October 14, 2003


After ending presidential bid, Graham enjoys family and friends (JOEL ESKOVITZ, October 13, 2003, Naples News)

Maybe someone out there knows what Sen. Bob Graham is going to do now that his presidential campaign has ended and his Senate seat is up for grabs in 2004.

But the odds are that the only people who have a strong sense of Graham's next step are his wife, Adele, and his four daughters. After all, this is the same man who announced his decision on the presidency last week on CNN's "Larry King Live" to the shock of many members of his senior campaign staff.

Graham spokesman Paul Anderson still expects his decision on the Senate race will come in "days not weeks," leading many to expect the full-scale start of the election year as early as this week. Whatever Graham decides will not only resonate around the Sunshine State but throughout the entire Democratic Party and its chances of taking back power in the Senate.

Graham has spent the past week decompressing with friends and family, and rumors of a pending announcement have been commonplace in Florida and the nation's capital. Yet campaign staffs, party members and experts are still in the dark as to what he will say.

"It's kind of hard to figure," said Jennifer Duffy, who tracks the Senate race for the nonpartisan Cook Political Report. "Everybody in Washington thinks he's not going to run and everybody in Florida thinks he is."

Sure, Democratic leaders have been calling the state's senior senator to let him know they support whatever decision he makes. But they've also taken a moment to just mention how the party really could use his help.

With Republicans holding just 51 of the 100 seats in the Senate and several Democratic incumbents retiring in the South, a candidate with Graham's name recognition and resume - 17 years as a U.S. senator and eight as Florida's governor - is seen as a key in any map that shows the Democrats winning back the Senate.

They'll be closer to 40 than 50 after next November and it's very hard to believe that Mr. Graham wants to stick around for that.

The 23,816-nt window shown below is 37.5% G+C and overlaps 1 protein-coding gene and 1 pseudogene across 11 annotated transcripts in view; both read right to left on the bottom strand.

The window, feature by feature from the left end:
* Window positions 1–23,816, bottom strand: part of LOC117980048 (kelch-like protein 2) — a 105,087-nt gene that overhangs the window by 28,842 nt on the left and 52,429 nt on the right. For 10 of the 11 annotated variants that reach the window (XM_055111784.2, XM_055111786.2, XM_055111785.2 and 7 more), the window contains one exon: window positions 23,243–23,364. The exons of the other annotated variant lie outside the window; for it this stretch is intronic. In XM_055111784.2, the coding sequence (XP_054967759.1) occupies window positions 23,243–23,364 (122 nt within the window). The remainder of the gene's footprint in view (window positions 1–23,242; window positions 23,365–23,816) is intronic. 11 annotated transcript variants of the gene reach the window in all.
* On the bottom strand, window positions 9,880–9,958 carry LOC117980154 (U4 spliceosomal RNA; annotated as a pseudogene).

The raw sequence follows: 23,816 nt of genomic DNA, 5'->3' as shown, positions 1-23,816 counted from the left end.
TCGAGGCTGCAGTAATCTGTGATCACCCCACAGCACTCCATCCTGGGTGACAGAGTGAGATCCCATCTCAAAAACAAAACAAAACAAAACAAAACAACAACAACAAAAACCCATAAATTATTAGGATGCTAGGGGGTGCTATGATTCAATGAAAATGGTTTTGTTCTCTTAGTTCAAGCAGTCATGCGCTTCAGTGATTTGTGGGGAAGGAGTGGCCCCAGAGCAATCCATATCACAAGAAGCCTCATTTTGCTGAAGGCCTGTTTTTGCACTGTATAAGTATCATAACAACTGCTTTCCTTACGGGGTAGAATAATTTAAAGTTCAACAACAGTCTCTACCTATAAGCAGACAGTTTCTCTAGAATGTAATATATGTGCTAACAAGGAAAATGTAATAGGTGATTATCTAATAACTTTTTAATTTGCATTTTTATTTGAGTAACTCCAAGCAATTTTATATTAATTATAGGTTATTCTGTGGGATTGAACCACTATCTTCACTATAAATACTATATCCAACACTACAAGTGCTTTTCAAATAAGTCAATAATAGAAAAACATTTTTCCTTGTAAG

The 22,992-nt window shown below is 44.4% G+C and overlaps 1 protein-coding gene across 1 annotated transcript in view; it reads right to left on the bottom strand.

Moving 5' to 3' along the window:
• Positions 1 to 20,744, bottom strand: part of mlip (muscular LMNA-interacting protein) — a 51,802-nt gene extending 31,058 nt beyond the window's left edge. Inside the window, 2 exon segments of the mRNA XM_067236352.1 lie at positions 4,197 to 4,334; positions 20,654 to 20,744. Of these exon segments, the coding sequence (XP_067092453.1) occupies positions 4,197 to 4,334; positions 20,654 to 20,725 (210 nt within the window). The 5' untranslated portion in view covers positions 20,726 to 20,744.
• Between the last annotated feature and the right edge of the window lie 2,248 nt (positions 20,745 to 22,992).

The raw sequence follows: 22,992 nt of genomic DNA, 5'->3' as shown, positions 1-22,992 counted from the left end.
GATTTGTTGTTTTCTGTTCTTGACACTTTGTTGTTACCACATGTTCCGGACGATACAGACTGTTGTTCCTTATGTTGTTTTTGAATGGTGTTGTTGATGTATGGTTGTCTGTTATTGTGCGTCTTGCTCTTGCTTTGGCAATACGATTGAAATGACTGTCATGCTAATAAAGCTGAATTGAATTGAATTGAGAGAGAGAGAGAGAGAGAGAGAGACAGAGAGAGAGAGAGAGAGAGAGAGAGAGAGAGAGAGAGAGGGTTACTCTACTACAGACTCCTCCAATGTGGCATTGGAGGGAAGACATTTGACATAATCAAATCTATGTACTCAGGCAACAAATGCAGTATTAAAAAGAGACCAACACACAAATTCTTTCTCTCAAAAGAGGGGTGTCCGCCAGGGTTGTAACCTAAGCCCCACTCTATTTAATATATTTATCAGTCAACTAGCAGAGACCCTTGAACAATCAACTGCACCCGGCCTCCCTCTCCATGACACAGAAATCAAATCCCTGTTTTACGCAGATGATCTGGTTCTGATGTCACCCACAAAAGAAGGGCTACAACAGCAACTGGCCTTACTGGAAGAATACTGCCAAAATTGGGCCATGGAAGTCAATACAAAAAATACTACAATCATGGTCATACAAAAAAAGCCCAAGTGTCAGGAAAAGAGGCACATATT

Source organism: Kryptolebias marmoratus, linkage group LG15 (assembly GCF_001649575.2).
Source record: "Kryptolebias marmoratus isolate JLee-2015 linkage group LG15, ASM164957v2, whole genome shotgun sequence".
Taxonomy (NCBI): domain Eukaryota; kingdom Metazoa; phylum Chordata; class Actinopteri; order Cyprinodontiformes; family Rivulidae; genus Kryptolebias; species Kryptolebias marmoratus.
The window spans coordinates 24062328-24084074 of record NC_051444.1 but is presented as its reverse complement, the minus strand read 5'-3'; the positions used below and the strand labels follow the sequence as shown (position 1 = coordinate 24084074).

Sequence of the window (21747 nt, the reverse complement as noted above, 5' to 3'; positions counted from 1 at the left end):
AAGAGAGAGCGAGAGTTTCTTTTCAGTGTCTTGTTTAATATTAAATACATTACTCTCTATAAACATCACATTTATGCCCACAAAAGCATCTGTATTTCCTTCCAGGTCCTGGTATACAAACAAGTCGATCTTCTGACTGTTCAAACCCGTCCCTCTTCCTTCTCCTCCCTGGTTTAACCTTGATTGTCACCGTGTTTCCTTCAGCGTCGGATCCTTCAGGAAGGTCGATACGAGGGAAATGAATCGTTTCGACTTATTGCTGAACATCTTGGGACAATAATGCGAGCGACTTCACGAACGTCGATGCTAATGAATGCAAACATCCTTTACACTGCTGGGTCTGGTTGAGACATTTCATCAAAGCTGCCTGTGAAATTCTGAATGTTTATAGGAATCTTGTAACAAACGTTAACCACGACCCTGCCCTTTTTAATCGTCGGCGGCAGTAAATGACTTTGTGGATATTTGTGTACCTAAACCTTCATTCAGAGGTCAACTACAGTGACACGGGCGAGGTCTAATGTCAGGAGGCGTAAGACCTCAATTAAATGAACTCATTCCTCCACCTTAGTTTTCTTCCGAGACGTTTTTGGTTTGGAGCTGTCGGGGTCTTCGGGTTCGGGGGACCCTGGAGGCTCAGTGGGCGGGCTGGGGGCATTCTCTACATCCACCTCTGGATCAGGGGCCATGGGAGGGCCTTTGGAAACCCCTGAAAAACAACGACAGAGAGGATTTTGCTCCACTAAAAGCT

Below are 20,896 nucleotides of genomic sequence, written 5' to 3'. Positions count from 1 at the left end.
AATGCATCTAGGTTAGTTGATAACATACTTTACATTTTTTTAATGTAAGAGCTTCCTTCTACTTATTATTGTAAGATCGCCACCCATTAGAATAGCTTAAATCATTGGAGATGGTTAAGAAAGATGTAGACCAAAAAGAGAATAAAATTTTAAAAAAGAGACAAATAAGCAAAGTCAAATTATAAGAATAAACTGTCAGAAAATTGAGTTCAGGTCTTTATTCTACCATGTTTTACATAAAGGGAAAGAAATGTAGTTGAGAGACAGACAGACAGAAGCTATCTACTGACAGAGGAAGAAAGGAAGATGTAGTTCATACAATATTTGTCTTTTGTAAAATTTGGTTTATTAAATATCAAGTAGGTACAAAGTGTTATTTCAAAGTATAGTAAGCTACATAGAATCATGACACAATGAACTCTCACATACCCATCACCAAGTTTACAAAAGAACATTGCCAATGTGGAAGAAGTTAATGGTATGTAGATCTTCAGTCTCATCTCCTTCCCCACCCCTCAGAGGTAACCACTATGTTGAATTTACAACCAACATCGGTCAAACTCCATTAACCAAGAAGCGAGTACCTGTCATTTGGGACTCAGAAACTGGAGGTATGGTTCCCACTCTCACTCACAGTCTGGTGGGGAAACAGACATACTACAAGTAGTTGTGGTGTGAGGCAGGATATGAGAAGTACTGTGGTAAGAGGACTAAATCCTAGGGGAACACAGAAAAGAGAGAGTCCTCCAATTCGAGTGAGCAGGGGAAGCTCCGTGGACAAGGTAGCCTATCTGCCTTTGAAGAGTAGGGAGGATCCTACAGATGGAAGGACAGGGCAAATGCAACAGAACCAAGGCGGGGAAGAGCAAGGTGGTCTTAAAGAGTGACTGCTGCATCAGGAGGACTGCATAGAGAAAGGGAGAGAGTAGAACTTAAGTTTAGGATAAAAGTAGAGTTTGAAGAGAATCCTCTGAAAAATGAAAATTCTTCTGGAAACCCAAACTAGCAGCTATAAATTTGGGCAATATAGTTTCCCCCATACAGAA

Posted by Orrin Judd at October 14, 2003 11:57 PM

Look, 60 would be phenomenal, and the dems are so self-destructive that it's just possible. On the other hand, these guys have a delusional confidence in their beliefs. And the liberals who follow them are inherently incapable of changing. There are 9 men running for president who think they can win, never mind thinking they are competant to be our leader. I suspect, in the end, it'll be 52-48, which is why Graham will stick it out.

Posted by: neil at October 15, 2003 12:30 AM

I'm a bit more optimistic, 55-45 GOP even with Graham running.
Bush's numbers have been improving a bit lately as has the economy. I don't know what the deadline is to get a Senate campaign up and running but if things better for the GOP in '04 perhaps they'll get some more high-quality candidates to take on Dem incumbents.

Posted by: AWW at October 15, 2003 8:30 AM

John East

Posted by: oj at October 15, 2003 9:30 AM

John East?? what does this cryptic comment mean?

Posted by: AWW at October 15, 2003 11:55 AM

Paula Hawkins

Posted by: OJ at October 15, 2003 12:11 PM

East and Hawkins were two of the senators who got elected in 1980 with Ronnie. The Republicans were so used to losing those seats they couldn't get good people to run. So when Reagan proved to have coattails, there was the unfortunate side effect of a lot of one termers came along with him, and in 1986, running on their own, the Dems took back the Senate.

Similar things happened in the 1994 House races. There were a number of Republicans that won in normally Democrat districts. Under normal circumstances, they'd have little chance of winning, and it showed in that a number of them only lasted one or two terms. (Here in the Upper Left Washington for example, see Linda Smith.)

Unfortunately, right now there seem to be a lot a winnable senate seats where the same thing's going to happen.

Posted by: Raoul Ortega at October 15, 2003 12:50 PM

While Graham will go into any re-election bid as the favorite, remember, he's spent the past six months making all kinds of loopy statements about Bush and the war on terrorism that he'll have to defend come next fall. If the Democrats end up nominating someome like Dean for president, whose foreign policy statements have been almost, but not quite, as tinfoil-hattish as Bob's have been, then it's hard to see that many people even in Florida splitting their tickets and voting for Bush at the top, followed by a man who have voiced diametrically opposite views from the president on all the major issues of the campaign.

Posted by: John at October 15, 2003 3:46 PM